To Kuala Lumpur by Train

How Not to Get to KL Unless You REALLY Like Trains

There are a number of ways to get to KL, but the one we took was not for everyone. In retrospect, I am pretty sure it was not really for us. We went by overnight train from Singapore to KL, then back again.

Which Class?

There are three classes of service, the first two don't count with kids. Third class is a seat; you sit in it for nine hours and look out at the black night while people around you cough and make grunting sounds. Second class is a long train car with double-decker bunks lining each side, maybe 50 people sleeping with only cloth drapes around themselves, like in the old movies. Unless Marilyn Monroe is in the next berth, you lay there awake for nine hours and look out at the black night while people around you cough and make grunting sounds.

That leaves first class, the way we went. You get a closet, er, small room, with two bunks. There is a small toilet (it was OK) and a shower (the water was scalding hot with no practical way to adjust and the towel issued was the size of the bikini I wish my wife could still wear). There is a TV, which did not work at all enroute to KL, and played only “The Rail Channel” on the homeward leg. This channel was mostly old cable TV shows from the US that were derivatives of funny home video shows. Or, perhaps they were just real home videos somebody left on the train, I could not tell. I know this because the kids actually watched the show, basically because it was something on TV and they will stare at water evaporating if it is on TV.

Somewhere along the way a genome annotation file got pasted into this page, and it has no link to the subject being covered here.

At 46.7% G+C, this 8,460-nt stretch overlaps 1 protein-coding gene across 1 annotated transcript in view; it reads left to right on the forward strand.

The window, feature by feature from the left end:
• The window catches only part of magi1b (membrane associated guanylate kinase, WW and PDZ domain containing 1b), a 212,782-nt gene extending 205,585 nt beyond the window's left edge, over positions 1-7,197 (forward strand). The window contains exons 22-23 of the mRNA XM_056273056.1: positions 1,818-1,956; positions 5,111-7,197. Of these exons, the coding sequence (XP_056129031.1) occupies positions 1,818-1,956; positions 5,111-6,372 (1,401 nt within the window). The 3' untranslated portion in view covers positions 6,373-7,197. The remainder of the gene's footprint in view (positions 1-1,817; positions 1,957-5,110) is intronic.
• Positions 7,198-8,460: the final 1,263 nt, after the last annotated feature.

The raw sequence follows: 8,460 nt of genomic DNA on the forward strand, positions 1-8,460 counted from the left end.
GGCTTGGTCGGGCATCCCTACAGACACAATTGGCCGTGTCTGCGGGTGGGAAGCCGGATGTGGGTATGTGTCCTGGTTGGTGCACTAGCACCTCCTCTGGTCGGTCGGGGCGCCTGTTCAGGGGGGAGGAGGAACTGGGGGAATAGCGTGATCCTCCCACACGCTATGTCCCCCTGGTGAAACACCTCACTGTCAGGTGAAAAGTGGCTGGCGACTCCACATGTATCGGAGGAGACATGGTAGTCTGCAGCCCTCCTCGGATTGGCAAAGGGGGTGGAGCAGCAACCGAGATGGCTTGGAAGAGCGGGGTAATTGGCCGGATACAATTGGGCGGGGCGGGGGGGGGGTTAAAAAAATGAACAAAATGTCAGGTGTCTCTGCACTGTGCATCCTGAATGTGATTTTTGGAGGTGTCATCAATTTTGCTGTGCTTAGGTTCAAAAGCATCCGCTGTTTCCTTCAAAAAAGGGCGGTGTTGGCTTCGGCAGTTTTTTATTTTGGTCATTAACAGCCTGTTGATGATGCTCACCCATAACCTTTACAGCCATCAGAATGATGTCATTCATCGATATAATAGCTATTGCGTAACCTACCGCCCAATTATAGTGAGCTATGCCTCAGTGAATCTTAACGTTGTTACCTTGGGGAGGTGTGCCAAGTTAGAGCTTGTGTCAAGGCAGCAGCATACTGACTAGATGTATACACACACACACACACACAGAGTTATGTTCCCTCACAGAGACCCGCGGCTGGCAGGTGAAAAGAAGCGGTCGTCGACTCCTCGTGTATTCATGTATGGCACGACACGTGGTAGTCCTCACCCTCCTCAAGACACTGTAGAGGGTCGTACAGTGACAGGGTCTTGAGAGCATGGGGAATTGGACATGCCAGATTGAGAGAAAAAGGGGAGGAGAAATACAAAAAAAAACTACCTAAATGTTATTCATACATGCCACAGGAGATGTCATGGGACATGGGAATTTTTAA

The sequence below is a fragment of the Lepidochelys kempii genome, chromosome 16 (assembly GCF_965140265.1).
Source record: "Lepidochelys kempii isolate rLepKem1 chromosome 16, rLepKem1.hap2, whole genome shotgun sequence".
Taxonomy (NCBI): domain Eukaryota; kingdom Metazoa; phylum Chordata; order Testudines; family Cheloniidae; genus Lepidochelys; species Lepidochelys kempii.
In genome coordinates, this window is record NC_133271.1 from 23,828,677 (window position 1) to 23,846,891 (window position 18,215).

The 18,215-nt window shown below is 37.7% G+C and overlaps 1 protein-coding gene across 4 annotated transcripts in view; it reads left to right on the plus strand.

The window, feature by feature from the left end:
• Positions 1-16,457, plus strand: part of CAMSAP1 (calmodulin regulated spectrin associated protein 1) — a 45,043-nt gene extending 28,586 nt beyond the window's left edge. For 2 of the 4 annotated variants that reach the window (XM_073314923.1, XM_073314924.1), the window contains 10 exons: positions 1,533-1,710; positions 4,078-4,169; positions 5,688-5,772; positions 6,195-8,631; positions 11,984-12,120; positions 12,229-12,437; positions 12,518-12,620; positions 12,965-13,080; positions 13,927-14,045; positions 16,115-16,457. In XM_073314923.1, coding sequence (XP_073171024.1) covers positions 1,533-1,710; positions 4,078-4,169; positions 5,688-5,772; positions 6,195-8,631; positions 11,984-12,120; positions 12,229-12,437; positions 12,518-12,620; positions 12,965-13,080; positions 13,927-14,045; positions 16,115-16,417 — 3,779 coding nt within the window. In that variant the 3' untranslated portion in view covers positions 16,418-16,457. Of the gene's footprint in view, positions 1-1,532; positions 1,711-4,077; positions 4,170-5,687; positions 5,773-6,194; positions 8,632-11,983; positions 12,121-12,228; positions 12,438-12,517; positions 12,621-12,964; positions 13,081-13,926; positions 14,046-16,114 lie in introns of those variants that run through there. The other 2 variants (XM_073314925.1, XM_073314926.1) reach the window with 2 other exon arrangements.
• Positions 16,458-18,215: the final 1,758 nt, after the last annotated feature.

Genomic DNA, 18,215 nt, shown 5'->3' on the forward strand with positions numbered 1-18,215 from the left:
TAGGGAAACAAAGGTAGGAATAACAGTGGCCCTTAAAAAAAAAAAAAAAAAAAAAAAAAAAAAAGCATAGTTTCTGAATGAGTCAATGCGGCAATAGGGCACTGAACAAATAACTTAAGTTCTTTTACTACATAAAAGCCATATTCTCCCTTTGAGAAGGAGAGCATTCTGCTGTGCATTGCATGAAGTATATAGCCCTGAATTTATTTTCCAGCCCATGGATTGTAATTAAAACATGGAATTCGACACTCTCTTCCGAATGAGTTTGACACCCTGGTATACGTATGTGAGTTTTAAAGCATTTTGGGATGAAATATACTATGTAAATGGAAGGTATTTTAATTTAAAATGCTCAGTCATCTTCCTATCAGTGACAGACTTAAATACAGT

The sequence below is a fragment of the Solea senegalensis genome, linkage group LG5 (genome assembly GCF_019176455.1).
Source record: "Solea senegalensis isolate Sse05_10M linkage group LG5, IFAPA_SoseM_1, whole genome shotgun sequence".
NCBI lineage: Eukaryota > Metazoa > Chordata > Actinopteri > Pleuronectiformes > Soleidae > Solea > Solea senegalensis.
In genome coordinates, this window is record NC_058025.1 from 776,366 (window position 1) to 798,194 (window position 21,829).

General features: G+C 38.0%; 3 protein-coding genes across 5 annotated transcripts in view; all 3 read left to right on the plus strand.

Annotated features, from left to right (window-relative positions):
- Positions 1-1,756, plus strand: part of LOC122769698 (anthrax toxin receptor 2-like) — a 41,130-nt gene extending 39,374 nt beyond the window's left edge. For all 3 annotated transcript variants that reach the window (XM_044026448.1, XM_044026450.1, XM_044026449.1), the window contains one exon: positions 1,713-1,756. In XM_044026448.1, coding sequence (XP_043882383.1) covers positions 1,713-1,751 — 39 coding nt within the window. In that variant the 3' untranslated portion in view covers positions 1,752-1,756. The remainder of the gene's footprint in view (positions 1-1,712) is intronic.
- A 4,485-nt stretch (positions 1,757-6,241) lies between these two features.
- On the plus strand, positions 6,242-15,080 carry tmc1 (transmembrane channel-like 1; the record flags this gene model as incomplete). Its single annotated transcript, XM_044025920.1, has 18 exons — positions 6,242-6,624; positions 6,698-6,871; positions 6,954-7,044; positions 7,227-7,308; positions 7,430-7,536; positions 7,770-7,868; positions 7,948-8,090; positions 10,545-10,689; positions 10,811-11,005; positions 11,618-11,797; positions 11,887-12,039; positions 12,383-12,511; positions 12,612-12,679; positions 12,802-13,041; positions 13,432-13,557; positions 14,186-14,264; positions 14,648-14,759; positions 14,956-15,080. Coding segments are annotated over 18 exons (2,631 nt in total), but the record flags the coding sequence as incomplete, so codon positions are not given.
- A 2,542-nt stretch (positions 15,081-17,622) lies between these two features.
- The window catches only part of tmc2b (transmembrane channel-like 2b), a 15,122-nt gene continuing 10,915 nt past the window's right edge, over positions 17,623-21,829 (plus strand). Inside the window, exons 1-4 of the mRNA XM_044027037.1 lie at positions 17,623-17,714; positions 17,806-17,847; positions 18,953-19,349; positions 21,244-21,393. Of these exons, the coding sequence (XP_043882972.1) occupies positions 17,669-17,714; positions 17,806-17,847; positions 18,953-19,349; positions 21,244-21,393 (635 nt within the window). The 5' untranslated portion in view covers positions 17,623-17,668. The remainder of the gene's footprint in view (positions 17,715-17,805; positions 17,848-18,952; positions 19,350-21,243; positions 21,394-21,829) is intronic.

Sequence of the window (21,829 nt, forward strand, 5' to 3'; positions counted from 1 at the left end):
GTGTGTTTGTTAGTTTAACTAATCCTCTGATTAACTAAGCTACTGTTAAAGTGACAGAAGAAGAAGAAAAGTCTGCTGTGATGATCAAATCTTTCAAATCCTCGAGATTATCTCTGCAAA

First class also gets you a complimentary supper and breakfast. With images of liveried waiters and a dining car from the Titanic set in mind, I was disappointed to learn that the choices were sardine, chicken or tuna fish sandwiches for supper, and your choice of the two of the three you didn't pick for supper for breakfast. Plus coffee in the morning, which was surprisingly not fish-flavored but almost would have been better if it was.

Singapore Station

The trains leave Singapore from the Singapore Rail Station, which requires actual time travel to get to. No one knew where it was located, including staff at the so-called nearest MRT station (Tanjong Pagar) or the two taxis it took before the second driver accidentally went past it and I saw the sign. I left a trail of breadcrumbs and stomach bile behind me, so you may find the station easier. It is in what must be the only bad neighborhood in Singapore; I am convinced that the authorities specifically built the bad neighborhood just for the train station, like we do in the US for Greyhound bus stations downtown.

Once inside, you can imagine how the building must have looked kind of cool in 1923, when it was opened, with its high, arched ceiling and Malay countryside murals. Since it did not appear to have been painted or cleaned since 1923, you will need to use your imagination. Try to enter through the side door, which is covered with metal grating, for the full effect.

Though the fares are pretty decent (see the Malaysia Rail web site for details), if you board at the Singapore end and have not pre-paid, then you get to pay the Malaysian Ringgit price in Singapore dollars, for a neat 30 percent markup. Better yet, they take cash or AMEX only, allowing me the privilege of sticking my VISA card into an ATM machine that looked like it should have been on the side of a milk carton.

You board the train about 30 minutes before its 10pm departure in a scene out of Schindler's List. The platform is dark, with some orange light, and lots of confusion. Most everyone else on the train seemed to be a Malaysian person working in Singapore and returning home, carrying with him/herself the largest suitcases and bundles I have ever seen. Most of this stuff was being moved around the platform.

All Aboard